I recall wanting to be an Artist as young as 7 or 8.
At some point in elementary school I won a coloring contest. Later, I took first place in the state of Texas for an architectural rending I did in high school. I went on to attend and graduate with a degree in Environmental Design, a 4 year pre-professional architecture program at Texas A&M University. Somewhere during my 3rd year of college I realized that even though I loved architecture, I found that I didn’t care about structures, HVAC, plumbing, etc. Plus, it was doctor’s hours and teacher’s pay. I didn’t like architecture that much.
I finished my degree, rounding out my education with classes in photography and furniture design. I left college with a degree but no plan. I had spent the last 4 years figuring out what I didn’t want to do. I was starting to come around to the idea of graphic design but couldn’t bear the thought of more schooling at that point and no one would hire me to do graphic design with a portfolio full of architectural projects.
My early 20’s were spent working in restaurants, pretty much hating every minute of it as I knew it wasn’t who I was. I wanted more. I always want more. After a few years of occupational slumming I bought myself a computer and proceeded to teach myself Photoshop and Illustrator. I took classes on HTML and Typography. I studied famous graphic designers, learned about grids, letter shapes and forms. I started off doing my own projects, then ended up doing work for others. In the end I ended up getting hired on by one of my regulars at the bar I worked at.
The next 5 years were spent doing primarily web design, some Flash animation, with an introduction to print and layout programs along the way. The dot-com world was big then and there was plenty of work for those who wanted it. I quickly tired of the long hours on the computer and longed for something more. I recall saying that, “life doesn’t exist in this tiny box!”. I wanted to make art. To the point where I even had a dream that my studio burned and the only thing I rescued were a few of my paintings.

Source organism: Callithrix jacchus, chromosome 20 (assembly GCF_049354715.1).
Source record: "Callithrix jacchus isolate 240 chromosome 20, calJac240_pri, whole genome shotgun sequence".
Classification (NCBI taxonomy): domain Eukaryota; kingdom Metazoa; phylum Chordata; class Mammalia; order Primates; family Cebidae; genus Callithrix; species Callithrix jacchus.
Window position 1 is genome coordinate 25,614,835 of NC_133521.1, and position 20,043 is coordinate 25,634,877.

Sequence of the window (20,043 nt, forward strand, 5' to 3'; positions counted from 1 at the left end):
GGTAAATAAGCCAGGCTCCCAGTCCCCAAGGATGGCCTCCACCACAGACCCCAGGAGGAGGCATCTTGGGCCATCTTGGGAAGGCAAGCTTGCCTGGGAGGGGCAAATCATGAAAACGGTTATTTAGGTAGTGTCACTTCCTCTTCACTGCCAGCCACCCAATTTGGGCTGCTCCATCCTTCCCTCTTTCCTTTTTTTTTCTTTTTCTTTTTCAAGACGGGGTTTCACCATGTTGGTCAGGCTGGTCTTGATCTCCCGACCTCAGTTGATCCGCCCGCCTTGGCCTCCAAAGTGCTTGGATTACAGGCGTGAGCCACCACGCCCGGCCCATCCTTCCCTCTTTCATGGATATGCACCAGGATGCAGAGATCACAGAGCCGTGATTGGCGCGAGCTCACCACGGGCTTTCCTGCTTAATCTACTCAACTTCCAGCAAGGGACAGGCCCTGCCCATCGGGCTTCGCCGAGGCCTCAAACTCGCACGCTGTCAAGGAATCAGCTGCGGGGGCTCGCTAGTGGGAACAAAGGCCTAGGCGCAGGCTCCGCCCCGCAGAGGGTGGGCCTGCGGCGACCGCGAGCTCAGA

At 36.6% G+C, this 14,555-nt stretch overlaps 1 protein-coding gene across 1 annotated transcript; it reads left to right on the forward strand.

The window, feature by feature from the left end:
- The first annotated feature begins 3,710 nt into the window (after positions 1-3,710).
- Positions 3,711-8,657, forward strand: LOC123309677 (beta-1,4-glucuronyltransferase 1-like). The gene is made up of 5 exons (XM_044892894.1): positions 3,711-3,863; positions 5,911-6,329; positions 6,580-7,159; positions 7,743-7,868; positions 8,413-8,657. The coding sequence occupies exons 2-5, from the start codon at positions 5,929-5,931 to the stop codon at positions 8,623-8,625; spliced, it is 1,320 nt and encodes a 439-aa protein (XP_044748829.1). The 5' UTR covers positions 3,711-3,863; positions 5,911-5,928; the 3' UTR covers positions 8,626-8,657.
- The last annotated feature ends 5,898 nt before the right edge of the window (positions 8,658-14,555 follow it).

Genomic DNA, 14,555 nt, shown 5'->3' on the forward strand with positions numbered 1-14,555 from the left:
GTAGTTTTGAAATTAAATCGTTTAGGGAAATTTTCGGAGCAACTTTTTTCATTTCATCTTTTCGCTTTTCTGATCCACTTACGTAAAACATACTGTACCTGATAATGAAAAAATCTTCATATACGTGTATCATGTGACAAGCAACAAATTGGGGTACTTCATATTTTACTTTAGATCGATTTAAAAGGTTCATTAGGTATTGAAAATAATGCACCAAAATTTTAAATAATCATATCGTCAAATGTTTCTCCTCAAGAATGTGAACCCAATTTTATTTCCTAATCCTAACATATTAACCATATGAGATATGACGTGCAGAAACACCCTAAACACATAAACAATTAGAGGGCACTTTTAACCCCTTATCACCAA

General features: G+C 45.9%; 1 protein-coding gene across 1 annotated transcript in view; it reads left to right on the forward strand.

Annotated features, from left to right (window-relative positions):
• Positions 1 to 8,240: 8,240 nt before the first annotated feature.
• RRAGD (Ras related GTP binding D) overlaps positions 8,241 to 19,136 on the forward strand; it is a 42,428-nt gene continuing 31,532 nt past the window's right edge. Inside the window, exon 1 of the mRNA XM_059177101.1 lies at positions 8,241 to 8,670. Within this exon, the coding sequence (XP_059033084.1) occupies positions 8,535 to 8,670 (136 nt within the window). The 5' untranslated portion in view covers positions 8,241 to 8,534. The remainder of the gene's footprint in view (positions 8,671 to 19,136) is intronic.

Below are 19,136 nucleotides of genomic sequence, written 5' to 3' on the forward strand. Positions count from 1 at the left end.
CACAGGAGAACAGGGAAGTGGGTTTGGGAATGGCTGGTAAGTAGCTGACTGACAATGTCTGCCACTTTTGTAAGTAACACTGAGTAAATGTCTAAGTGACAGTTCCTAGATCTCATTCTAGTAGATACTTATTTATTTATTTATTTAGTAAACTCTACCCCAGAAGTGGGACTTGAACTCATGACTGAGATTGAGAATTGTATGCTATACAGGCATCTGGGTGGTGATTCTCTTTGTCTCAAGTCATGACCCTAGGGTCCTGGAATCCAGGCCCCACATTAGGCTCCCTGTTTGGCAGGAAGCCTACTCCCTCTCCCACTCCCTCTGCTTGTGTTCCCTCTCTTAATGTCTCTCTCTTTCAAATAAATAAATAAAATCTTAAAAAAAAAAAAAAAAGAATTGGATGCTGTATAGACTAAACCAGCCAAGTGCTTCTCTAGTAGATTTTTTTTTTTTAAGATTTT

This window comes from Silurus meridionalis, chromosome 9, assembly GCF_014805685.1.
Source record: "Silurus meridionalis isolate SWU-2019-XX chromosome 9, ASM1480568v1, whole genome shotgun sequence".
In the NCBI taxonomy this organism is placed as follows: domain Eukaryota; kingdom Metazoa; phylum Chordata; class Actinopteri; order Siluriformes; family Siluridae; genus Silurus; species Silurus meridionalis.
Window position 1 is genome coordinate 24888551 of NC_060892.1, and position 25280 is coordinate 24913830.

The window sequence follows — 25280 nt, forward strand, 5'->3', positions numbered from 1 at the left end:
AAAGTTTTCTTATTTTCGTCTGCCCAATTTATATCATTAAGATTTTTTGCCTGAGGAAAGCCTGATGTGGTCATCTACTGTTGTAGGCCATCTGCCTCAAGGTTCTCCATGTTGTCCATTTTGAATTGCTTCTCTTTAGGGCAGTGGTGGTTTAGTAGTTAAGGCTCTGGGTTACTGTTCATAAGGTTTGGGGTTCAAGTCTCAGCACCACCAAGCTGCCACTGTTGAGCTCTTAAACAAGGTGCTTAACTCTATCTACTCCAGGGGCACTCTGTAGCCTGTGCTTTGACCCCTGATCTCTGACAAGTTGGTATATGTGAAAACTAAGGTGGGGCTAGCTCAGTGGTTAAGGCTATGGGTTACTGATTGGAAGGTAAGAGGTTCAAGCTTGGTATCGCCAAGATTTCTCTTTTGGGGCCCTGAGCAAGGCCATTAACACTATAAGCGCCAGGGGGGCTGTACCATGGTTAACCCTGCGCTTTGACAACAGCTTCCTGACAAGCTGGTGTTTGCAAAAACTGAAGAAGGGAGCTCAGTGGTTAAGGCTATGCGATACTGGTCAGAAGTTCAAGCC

I turned from graphic design at that point and went back to the restaurant industry. I wanted work that I didn’t have to take home at night even though I loathed waiting tables. That was the point at which I really started creating art for myself on a regular basis. I had always been creative and would make significant pieces now and again, but I grew up in an environment that wasn’t particularly supportive of the arts and it just took some time for me to understand the need I had to create and to begin to express my own emotions and experiences.
I got married and a year later found myself pregnant with triplets. No they don’t run in the family and no they weren’t in-vitro. They were a gigantic surprise, and once they were born, they consumed more time and energy than I can reasonably express. But once they turned 2 and I had them in day care a few days a week (for my sanity) I knew that I had to get back to painting. My now ex-husband was very supportive and I then spent the next 5 years working close to full-time on creating and promoting my art.
Getting to paint that intensely and consistently for that many years was like my own personalized art program. My style really evolved and matured through this period, developing into a really detailed, layered, unique form of abstract expression. I have over 150 original pieces of art in private collection, have done several pieces on commission and have art on 3 continents.
Making art is one of the most intimate, raw and real experiences I know. It really is a special thing to birth a piece of art. For me, making art is a process of arranging some of my most vulnerable places into layers of color, shape and line. It’s a need, a desire and a language – both to and from deeper, non-verbal layers of my being.
I took a break from the art, which turned into a period of divorce and doing the things that newly divorced people do to survive. I started painting again December of 2018. It was like exhaling. I recently moved my family to Pittsburgh and have a studio space in Etna. I’m thrilled to be here.